Situational awareness in the fire service has several ranges of applications, from a firefighter’s personal size-up of the fireground to a state of hyper-alertness while on the scene of a shooting. The actual definition of situational awareness varies as well but it is defined in the fire service as a state of alertness involving perceiving, processing, and predicting the scene to prevent an unexpected incident from happening.
Research, studies, articles, and presentations about fireground situational awareness usually begin with showing how the topic is related to the main causes of fireground line of duty deaths. Some of the main contributing factors are:
- Inadequate fireground size-up
- Lack of incident command
- Poor accountability/communication
- Failure to recognize signs of pending collapse/extreme fire behavior
The need for situational awareness is obvious. Firefighters need to know what all sides of the fireground are as they arrive and begin their initial operations. This is first accomplished with the initial size-up description. Despite department differences and staffing levels this first descriptive report is usually done by the first arriving officer.
Some departments spell out how this first report is to be done in their standard operating procedures (SOP). They require the officer, at a minimum, to confirm the address, identify the type of construction, and state what is observed as far as any smoke and fire showing. Nuances in the SOPs may include that the officer states what the initial actions his or her company is doing and that he or she physically walks around the fire building, doing a 360, and describing conditions found on the other sides.
This report now paints a picture for all firefighters on the scene and arriving. This mental image helps to eliminate most of the unknowns until the firefighters arrive and go to work around and inside the burning house. This picture also enhances firefighter situational awareness, even for the firefighter who may not go around all sides of the house.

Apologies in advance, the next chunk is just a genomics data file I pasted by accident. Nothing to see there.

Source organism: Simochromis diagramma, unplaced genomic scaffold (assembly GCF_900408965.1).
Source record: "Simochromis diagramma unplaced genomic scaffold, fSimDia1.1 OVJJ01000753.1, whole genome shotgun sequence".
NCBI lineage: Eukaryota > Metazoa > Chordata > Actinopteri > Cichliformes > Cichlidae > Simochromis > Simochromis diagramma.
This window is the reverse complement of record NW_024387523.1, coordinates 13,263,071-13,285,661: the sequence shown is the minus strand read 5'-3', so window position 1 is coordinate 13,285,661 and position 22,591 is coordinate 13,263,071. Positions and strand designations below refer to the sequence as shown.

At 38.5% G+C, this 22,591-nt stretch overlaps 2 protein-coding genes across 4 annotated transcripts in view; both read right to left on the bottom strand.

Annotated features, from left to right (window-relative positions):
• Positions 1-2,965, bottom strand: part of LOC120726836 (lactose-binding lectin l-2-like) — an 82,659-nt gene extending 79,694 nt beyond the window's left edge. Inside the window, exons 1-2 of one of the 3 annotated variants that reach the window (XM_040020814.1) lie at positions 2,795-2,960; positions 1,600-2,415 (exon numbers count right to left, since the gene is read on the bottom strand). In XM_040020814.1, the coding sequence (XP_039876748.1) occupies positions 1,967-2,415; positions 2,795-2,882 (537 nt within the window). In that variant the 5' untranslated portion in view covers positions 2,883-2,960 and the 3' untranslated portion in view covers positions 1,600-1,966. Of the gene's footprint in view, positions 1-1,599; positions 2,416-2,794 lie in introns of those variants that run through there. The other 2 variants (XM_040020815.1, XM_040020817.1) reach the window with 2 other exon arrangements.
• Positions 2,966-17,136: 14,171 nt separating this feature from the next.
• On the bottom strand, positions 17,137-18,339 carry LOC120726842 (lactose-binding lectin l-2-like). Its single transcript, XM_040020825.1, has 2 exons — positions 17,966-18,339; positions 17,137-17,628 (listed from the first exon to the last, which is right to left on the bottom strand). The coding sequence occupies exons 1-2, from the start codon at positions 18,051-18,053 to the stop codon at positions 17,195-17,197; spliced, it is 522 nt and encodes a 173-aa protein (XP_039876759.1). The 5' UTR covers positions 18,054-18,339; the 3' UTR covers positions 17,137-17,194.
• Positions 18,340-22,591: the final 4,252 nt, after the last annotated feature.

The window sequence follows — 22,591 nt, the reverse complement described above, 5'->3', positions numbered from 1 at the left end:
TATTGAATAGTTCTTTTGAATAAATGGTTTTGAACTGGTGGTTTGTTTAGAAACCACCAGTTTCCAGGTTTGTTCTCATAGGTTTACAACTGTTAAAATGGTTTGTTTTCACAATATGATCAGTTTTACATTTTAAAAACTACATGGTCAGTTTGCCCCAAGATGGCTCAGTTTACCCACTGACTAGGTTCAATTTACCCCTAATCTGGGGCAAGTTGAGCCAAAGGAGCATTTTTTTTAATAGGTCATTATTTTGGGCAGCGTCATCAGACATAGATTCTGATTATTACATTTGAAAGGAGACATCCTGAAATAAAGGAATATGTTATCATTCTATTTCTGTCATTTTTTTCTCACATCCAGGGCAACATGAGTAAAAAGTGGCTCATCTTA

It is important to be situationally aware of what is reported in that 360-degree size-up. The house a firefighter enters may look like a one-story home in front, but it may be two stories in the rear, and the firefighter entering from the front may think they are on the first floor when they are on the second floor. Light smoke showing from a second-floor window may lead us to what may be thought of as the fire room, but a 360 report might state that it is a basement fire that has extended into the second floor. This added information now adds to the situational awareness that firefighters entering the home will be working above a significant amount of fire and with an increased risk of a floor collapse.
Regarding basement fires, this report and growing situational awareness may cause firefighters to alter their initial attack strategy. Instead of advancing the first hoseline through the front door, it may be repositioned to a side or the rear of the house where there is an exterior basement entrance.
Additional points from the 360 size-up that impact situational awareness are:
- Fences in the rear that may slow firefighters down and delay raising ladders.
- Window bars
- Exposed buildings or setbacks
- Trapped occupants
- Signs of impending collapse
- Signs of fire behavior that may affect firefighters operating inside
- Additional hazards such as live wires, pools, dogs, or delayed forcible entry